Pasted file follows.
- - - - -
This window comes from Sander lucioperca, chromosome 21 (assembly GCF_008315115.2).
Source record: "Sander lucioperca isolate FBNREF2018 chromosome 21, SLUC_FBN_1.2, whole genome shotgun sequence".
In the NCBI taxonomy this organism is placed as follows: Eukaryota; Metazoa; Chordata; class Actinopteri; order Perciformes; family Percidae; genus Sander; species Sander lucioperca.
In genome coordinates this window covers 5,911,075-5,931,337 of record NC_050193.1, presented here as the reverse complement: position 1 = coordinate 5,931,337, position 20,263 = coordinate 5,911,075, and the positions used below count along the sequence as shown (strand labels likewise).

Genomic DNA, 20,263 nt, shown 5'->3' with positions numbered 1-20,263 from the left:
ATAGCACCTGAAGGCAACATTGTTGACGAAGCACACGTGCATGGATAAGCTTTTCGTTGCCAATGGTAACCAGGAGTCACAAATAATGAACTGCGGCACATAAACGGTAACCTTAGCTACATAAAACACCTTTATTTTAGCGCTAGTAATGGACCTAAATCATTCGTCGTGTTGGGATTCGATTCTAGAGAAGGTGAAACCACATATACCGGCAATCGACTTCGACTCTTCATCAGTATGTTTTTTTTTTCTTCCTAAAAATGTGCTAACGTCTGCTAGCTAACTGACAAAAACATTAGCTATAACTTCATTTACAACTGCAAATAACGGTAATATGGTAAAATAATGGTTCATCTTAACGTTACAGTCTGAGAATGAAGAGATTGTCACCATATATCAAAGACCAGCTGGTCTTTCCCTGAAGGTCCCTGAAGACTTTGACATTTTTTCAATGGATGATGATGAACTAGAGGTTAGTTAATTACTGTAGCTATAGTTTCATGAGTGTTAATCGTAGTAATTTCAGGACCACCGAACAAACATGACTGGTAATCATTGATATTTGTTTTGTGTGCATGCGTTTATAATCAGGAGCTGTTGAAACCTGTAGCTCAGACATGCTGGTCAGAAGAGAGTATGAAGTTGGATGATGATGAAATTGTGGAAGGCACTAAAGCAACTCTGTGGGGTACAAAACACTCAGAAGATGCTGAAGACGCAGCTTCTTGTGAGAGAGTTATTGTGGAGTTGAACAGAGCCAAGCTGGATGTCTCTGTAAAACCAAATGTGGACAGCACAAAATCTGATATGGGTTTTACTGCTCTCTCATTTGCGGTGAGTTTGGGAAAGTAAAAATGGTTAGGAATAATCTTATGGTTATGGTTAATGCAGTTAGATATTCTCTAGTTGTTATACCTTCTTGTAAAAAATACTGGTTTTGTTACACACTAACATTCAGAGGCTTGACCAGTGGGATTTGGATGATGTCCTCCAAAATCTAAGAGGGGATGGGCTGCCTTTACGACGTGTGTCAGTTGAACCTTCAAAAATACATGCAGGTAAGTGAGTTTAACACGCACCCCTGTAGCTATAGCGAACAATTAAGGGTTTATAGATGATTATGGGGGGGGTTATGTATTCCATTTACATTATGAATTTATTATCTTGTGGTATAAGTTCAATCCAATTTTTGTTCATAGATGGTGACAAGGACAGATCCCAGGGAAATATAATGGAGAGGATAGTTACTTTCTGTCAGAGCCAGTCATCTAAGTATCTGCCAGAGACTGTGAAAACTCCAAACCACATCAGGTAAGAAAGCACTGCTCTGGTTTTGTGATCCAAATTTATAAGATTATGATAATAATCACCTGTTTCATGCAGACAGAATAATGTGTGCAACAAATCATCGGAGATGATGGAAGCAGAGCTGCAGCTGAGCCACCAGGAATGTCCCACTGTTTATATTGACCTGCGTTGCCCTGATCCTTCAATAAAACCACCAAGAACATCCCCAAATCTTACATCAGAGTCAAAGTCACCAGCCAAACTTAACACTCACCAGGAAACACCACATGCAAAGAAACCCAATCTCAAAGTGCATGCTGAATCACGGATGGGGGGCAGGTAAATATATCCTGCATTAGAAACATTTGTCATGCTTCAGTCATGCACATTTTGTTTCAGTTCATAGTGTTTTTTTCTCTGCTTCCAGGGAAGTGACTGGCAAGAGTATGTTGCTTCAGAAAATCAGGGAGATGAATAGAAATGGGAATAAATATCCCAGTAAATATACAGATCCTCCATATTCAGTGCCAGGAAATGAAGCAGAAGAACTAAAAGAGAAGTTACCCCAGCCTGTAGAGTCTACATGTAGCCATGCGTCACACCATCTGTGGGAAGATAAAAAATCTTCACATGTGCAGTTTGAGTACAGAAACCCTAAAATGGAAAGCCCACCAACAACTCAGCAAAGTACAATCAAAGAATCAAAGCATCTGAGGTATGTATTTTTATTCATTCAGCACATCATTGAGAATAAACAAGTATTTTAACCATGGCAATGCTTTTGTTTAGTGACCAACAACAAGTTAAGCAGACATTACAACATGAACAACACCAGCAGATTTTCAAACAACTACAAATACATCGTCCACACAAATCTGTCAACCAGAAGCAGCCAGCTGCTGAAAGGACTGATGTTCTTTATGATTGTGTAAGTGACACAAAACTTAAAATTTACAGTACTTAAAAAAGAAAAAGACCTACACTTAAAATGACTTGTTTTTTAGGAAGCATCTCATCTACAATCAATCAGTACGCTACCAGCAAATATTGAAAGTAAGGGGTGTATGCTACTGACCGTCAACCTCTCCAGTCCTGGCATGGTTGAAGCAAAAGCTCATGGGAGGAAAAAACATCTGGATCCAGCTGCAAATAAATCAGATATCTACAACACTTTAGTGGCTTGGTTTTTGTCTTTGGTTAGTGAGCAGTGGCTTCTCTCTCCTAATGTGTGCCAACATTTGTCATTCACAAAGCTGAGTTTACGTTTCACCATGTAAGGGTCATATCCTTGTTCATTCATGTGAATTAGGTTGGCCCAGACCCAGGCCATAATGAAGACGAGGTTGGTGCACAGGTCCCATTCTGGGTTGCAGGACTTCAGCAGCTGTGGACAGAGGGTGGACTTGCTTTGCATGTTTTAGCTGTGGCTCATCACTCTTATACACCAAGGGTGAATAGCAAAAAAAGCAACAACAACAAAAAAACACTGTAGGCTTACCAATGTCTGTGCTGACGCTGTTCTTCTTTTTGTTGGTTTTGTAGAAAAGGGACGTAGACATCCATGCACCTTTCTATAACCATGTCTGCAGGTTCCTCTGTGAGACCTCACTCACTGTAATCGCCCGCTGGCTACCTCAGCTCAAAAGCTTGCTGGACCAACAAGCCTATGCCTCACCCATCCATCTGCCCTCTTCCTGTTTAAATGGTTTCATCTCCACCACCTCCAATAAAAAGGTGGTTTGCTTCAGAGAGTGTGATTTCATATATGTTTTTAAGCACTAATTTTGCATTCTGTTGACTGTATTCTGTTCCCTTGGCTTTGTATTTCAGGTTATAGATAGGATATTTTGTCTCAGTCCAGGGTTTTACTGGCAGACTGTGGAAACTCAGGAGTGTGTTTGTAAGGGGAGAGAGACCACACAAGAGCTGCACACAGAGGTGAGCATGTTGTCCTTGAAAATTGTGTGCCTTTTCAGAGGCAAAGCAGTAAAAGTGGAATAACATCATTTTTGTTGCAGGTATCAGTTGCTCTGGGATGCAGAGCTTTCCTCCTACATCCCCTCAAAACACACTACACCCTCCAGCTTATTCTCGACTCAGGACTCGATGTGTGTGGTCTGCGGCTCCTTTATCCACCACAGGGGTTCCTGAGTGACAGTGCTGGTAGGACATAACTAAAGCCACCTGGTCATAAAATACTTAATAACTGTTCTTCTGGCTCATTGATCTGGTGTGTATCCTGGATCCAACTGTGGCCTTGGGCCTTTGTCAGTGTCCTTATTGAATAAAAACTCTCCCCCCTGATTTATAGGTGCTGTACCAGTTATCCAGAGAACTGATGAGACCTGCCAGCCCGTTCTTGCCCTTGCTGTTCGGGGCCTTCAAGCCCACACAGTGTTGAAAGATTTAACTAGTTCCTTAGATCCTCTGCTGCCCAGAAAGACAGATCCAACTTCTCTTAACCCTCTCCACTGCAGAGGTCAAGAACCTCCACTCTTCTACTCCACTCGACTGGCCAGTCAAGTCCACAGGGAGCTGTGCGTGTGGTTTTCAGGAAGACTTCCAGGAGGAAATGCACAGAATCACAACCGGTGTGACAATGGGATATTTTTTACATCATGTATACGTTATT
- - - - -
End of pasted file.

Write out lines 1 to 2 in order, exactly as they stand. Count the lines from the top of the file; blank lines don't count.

This window comes from Sander lucioperca, chromosome 21 (assembly GCF_008315115.2).
Source record: "Sander lucioperca isolate FBNREF2018 chromosome 21, SLUC_FBN_1.2, whole genome shotgun sequence".